This is because the U.S. President retains the power to trigger the "snapback" mechanism, envisaged in paragraphs 11-13 of the Resolution 2231 of the UN Security Council, which entails notifying the Security Council of "an issue that the [United States] believes constitutes significant non-performance of commitments under the JCPOA". American politicians, Secretaries of State and Defense, along with the President himself, have railed against Iran’s supposed violation of the “spirit of the deal” since Mr. Trump’s election victory, and their shrill cries are reason to believe America may attempt to use this pretext as an excuse to claim non-performance as per para. 11-13.
Notification of such an issue would prompt a procedure before the Joint Commission, which is the dispute resolution mechanism specifically provided for by the Nuclear Deal. The Joint Commission procedure was created to address and help untangle issues of legitimate non-compliance by a party, whereas America’s complaint against Iran concerns matters which are outside the strict parameters of the JCPOA. Since the IAEA, which monitors and verifies on-site the respect of Iran’s commitments under the deal, has repeatedly confirmed that Iran is in full compliance with all obligations, there is little scope for the Joint Commission to address U.S. grievances about Iran.
In effect, the difficulty is that the U.S. President's demands have created an unanticipated detonation of the deal by one of the signers, in spite of manifest compliance by all parties.
Because renegotiation of any form is not provided for in the agreement, it is difficult to understand which mechanism the U.S. President might use to pursue his accusations that Iran is violating the "spirit" of the agreement (whereby it is claimed that the preamble and Article 28 of the JCPOA establish standards of conduct which Iran has not upheld). This is all the more problematic since the other members of the P5+1 believe that neither the preamble nor Article 28 create legal obligations for any party.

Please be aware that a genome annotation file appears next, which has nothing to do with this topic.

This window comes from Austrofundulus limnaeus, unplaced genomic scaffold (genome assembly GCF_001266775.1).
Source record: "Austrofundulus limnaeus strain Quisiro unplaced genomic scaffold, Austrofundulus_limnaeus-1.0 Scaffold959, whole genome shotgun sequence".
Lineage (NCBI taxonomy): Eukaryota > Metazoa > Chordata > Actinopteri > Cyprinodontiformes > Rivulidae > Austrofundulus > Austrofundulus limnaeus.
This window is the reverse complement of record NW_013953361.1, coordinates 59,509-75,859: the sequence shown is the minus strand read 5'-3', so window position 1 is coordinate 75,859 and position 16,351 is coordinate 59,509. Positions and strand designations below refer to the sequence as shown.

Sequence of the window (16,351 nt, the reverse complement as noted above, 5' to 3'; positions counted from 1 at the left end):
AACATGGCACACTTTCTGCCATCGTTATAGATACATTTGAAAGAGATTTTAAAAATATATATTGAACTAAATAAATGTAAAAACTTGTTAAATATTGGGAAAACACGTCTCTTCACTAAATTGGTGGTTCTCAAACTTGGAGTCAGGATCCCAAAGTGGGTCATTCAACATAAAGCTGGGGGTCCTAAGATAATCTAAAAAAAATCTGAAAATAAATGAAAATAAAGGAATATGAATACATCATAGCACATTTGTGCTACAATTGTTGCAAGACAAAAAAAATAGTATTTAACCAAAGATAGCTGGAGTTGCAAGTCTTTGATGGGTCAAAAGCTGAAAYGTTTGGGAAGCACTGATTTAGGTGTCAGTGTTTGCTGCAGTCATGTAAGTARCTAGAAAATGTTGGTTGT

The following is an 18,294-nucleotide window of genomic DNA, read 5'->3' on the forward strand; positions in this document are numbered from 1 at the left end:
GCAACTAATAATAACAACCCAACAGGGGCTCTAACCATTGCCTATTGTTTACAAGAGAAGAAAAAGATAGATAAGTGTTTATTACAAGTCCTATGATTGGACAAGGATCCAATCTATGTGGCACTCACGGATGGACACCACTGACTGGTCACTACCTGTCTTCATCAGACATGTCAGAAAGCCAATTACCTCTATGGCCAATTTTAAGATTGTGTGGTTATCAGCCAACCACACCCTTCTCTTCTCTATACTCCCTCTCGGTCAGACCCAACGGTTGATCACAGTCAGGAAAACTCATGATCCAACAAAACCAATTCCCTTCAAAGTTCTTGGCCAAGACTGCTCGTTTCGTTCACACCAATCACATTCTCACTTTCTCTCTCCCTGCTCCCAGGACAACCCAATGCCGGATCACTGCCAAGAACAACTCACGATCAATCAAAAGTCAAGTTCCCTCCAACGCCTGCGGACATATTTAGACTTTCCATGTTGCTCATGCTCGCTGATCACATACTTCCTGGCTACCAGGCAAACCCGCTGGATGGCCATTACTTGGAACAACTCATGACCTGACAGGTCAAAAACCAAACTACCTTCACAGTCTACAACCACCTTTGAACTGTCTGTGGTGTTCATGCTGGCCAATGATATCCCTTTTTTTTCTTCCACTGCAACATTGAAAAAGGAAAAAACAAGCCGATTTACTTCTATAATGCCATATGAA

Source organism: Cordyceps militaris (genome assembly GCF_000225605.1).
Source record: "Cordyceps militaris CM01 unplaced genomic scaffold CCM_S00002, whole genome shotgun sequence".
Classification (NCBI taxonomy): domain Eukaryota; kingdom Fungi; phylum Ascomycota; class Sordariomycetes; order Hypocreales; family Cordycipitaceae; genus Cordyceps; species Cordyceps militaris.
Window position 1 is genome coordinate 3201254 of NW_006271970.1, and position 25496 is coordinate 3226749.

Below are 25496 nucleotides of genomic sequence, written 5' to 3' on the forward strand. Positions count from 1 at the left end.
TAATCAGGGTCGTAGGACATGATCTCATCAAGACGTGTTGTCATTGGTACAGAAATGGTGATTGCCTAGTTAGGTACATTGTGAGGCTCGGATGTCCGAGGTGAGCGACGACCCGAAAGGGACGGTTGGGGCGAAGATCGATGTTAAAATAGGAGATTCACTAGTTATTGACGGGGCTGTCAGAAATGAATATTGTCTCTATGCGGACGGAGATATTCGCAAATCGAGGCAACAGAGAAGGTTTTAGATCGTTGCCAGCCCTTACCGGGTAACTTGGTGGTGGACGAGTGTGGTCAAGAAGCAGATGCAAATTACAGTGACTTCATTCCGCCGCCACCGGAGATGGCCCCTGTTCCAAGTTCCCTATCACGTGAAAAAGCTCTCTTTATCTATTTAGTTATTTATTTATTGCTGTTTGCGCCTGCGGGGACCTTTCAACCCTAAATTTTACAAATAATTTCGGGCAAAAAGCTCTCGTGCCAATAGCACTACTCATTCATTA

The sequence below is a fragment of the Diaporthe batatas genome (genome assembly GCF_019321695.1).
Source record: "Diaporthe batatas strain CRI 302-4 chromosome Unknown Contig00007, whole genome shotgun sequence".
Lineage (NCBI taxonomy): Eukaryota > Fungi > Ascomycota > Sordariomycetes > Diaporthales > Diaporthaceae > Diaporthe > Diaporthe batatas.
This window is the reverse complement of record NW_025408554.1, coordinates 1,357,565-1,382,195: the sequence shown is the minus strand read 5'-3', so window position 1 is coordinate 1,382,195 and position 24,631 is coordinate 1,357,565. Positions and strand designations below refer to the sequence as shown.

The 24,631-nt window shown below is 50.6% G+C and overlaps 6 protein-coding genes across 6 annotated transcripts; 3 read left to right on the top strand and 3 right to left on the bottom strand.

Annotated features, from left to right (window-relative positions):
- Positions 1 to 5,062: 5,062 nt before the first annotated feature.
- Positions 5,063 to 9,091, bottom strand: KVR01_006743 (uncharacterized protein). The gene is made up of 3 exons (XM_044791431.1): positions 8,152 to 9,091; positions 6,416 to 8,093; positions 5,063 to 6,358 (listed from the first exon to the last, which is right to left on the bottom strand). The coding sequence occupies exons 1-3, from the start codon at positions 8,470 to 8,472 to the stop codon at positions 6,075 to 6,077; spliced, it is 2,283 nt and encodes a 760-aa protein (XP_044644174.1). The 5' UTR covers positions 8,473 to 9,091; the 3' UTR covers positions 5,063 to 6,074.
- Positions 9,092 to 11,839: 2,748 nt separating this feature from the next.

Thus, what is being contemplated is a resurfacing of the philosophical discord which has long existed between Iran and the U.S., now made manifest within the context of a legally binding contract between these two nations. In this scenario, only the UN Security Council is left as a named entity for resolving an otherwise irreconcilable impasse, and to do so, the Security Council would need to vote on a resolution as to whether to continue the lifting of UN sanctions.
Under the JCPOA, if such a resolution is not adopted within 30 days of the snapback trigger, or, by definition, if a permanent member of the UN Security Council were to veto such a resolution, all UN sanctions may be reimposed. Because of America’s status as a permanent member of the Security Council, by definition it wields the power to kill the deal. While it is theoretically possible that America could abstain from the vote on any resolution to continue waiving sanctions, the highly public, hawkish stance by the President, his Cabinet, and his mouthpieces, including the American Ambassador to the UN, would seem to virtually assure that the deal’s fate now hangs in the balance.